In this exercise we’re going to progress to alternate picking across two strings using 8th notes. Again, starting with the 6th string, you play four 8th notes using alternate picking then switch to string 5 to play four 8th notes.
Again, take this exercise across the fretboard pairing strings 5/4, 4/3, 3/2, and 2/1.
Exercise 3 – Triplets
Playing standard 8th notes simplifies transitions between strings because the swing of the pick moves more naturally toward the adjacent string . Triplets throws a wrinkle into this feel. This first triplet exercise is to help you get the feel of playing triplets with alternate picking.
Exercise 4 – Triplets with String Pairs
This second triplet exercise might feel a bit awkward at first, so take your time. As with the previous string pair exercise, you’re going to play a set of triplets on one string following by triplets on the adjacent string.
Continue the exercise across all string pairs (5/4, 4/3, 3/2, 2/1).
Exercise 5 – Inside Picking
This next exercise uses inside picking across string pairs. Starting with strings 5 and 6, you’re going to alternate between a note on the 6th string and a note on the 5th string using inside picking. In other words, you will use alternate picking, but the pick will contact the each string in the space between the strings. So it’s going to be an upstroke to contact the bottom of string 6 and a downstroke to contact the top of string 5.
Exercise 6 – Outside Picking
This exercise will be the same as exercise 5, only this time we’re going to use outside picking. The downstroke will occur on the outside of string 6 and the upstroke to occur on the outside of string 5. Apply the exercise across all string pairs.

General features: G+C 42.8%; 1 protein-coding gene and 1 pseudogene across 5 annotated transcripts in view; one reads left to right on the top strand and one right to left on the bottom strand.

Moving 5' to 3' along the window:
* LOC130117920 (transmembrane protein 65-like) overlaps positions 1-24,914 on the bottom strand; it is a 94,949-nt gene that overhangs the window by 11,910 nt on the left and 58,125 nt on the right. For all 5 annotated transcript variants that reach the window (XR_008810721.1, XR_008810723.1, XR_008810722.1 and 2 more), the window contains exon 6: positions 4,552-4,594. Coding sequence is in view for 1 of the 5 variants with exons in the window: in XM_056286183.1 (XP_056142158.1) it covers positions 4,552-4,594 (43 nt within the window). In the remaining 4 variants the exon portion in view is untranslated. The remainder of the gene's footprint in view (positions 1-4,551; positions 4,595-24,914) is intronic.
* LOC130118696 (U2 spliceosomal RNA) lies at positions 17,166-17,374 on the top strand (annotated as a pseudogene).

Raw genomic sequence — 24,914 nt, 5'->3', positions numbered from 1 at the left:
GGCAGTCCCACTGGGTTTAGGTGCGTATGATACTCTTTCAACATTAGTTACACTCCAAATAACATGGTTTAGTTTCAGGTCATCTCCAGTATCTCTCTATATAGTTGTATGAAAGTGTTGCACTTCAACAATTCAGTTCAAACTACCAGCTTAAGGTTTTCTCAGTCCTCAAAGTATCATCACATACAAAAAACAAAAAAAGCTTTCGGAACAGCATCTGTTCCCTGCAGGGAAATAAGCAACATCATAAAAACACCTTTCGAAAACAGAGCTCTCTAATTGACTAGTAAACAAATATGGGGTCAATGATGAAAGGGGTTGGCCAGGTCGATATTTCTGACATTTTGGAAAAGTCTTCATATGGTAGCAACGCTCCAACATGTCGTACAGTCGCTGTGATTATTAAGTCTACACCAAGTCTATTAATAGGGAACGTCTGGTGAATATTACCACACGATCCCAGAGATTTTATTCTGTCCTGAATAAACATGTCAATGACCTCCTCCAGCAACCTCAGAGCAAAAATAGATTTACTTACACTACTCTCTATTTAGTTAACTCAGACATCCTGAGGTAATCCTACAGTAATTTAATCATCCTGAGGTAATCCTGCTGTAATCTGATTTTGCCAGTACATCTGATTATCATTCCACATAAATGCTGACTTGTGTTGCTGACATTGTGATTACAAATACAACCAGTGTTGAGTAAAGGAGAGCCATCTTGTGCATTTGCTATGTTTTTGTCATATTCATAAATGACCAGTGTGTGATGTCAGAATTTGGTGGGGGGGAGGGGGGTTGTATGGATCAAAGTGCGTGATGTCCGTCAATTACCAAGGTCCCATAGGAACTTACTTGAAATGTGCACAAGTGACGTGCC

Exercise 7 – Chord Arpeggiation
For our last exercise, we’re going to arpeggiate chords using alternate picking. Typically when arpeggiating chords in this manner, you would use all downstrokes going from string 6 to string 1 and all upstrokes coming back the opposite direction. In this exercise, we’re going to alternate upstrokes/downstrokes on each note moving vertically across the fretboard.
This may sound easy, but it can actually be quite challenging at first if you’re not used to it. So again, take your time and start slow. Only speed up once you can play at a given tempo without any mistakes.
In the example here we’re using the G major chord, but you can apply this exercise across any chord, so I recommend practicing with as many chords as you can.
Exercise 8 – Arpeggios
With this last exercise, we’re going to use alternate picking over an arpeggio. While this is similar to arpeggiating a chord, with a chord you’re only going to pick one note per string. Arpeggios introduce multiple notes per string and single note per string patterns, which makes the alternate picking pattern a bit more complex.
In this example we’re using a G major arpeggio. Major & Minor Arpeggios on Guitar and Major 7th, Minor 7th, and Dominant 7th Arpeggios provide plenty of other examples where this picking technique can be applied.
Putting time into right hand technique is important to overall development. In most cases, the sound of the note begins with the pick strike, so we want that to be as clean and crisp as possible. With these alternate picking exercises you can begin to build a solid foundation for accurate, clean picking that will carry over into clean notes and great tone.
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Cheat Sheet: Alternate Picking Exercises